Brief Notes On Last Night’s Beach Boys Reunion Performance

The most notable thing, first of all, is that this sounds like the Brian Wilson band. Each of the various Beach Boys touring bands has their own sound, and even though to the average listener they’d all sound ‘like the record’ there are clear differences. On Good Vibrations, Al’s band (none of whom other than Al and Dave are present) have a 70s rock feel, almost like a jam band. Mike and Bruce’s band, on the other hand, have a garage-psych feel that very much emphasises the strangeness of the track, all thudding bass, clanging guitars and screeching theremin. Brian’s band emphasise the beauty of the song, and play very precisely, and it’s this latter version that we have here.

This was probably going to be the case anyway, because there are seven of Brian’s backing band there to two of Mike and Bruce’s, but it does show that this tour will sound more like a Brian Wilson tour than any of the recent Beach Boys tours.

However, John Cowsill is, as I suspected, a wonderful addition to the band. His rapport here with Nelson Bragg is quite stunning – Cowsill does some lovely cymbal work, and of all the drummer-plus-percussionist combinations Brian has worked with (at various times his drummers have been Todd Sucherman, Jim Hines and Mike D’Amico, with D’Amico, Bragg and Andy Paley on percussion) this is the best. Cowsill gave the band an energy they’ve sometimes lacked.

Brian was obviously down in the mix to the point of being mixed out altogether, with Foskett singing the lead. Sadly, this makes sense. Brian can sound good when he’s comfortable – in front of his own audience, with time to warm up. However, whenever he’s done a big TV performance he’s sounded, frankly, appaling. A Brian in the same state that he was in at the Queen’s Silver Jubilee in 2002 would have made the reunion a target of every bad comedian ever. You can guarantee that he’ll be perfectly audible on the actual tour. He sounded fine in the harmony sections, where he was more audible.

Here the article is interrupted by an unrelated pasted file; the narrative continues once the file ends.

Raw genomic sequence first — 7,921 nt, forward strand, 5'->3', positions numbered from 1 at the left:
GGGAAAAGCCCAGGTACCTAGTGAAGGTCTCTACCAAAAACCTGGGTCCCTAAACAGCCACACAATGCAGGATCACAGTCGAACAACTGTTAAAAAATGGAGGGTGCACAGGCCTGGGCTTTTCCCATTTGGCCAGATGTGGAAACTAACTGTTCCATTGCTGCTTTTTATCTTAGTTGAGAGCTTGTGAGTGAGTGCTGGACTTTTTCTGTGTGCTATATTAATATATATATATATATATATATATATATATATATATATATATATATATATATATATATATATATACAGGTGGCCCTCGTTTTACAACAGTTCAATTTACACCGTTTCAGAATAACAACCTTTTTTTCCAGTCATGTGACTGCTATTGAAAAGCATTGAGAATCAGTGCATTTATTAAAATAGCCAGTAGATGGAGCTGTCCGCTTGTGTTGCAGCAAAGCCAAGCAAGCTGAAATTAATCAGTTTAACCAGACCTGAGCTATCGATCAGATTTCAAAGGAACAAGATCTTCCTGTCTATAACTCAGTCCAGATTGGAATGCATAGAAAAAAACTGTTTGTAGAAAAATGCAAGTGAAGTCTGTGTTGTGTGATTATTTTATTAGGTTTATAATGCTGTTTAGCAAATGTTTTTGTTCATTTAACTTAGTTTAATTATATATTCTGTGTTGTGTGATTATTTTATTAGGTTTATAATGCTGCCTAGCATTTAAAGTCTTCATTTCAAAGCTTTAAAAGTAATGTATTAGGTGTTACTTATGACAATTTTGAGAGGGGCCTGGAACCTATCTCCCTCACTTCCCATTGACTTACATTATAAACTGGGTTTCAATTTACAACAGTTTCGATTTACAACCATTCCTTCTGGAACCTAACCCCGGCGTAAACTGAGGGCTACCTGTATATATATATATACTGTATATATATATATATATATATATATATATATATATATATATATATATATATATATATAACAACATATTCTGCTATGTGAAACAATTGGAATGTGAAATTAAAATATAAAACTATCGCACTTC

Bruce is completely inaudible in the mix, but Dave Marks works well on the ‘ba ba ba’ sections – he really does add something to the band. But it’s Al’s voice that was most prominent in the harmony blend, unsurprisingly – he’s the only one of them who possibly sounds even better now than he did in the sixties.

So yes, this is tacky and showbiz, but that’s to be expected for the Grammys. Given the context, it’s about as good as we were going to get, and does give us some hope.

Incidentally, this is the first time *ever* that these five Beach Boys have ever performed together – even though they are all proper Beach Boys. David Marks left the band in late 1963, but Bruce Johnston didn’t join until 1965, and while Dave has performed with the band at various points since, especially in the late 90s, he’s never done so with Brian.

We’ve also learned a little more about the upcoming album, and we have another song title – That’s Why God Made The Radio – to go with the one Brian mentioned a while back, The Private Life Of Bill And Sue. This gives me a surprising amount of hope for the new album – those both sound like Brian Wilson song titles, as opposed to what I was fearing, which was a bunch of songs called things like Still Surfin’ In Kokomo, USA. I doubt the album will be a great one, but it sounds at least as if they’re *trying* to do something creative, which will make it better than any Beach Boys album released since 1979.

For those who don’t know, the five Beach Boys on stage are, from left to right as we look at them, Al Jardine (rhythm guitar, vocals), Bruce Johnston (vocals), Brian Wilson (piano, vocals), Mike Love (vocals) and David Marks (lead guitar, vocals).

The backing band for this show is the same one announced for the tour, with the addition (hopefully permanent) of Nelson Bragg:
Jeff Foskett – rhythm guitar, falsetto vocals
Probyn Gregory – guitar, tannerin, vocals (he’ll play a lot more instruments on the tour)
Paul Mertens – woodwinds, harmonica
Brett Simons – bass
Darian Sahanaja – keyboards, vocals
Scott Bennett – keyboards, vocals
Nelson Bragg – percussion, vocals
John Cowsill – drums, vocals
Scott Totten – lead guitar, vocals

That is pretty much exactly the band I would have picked for this tour.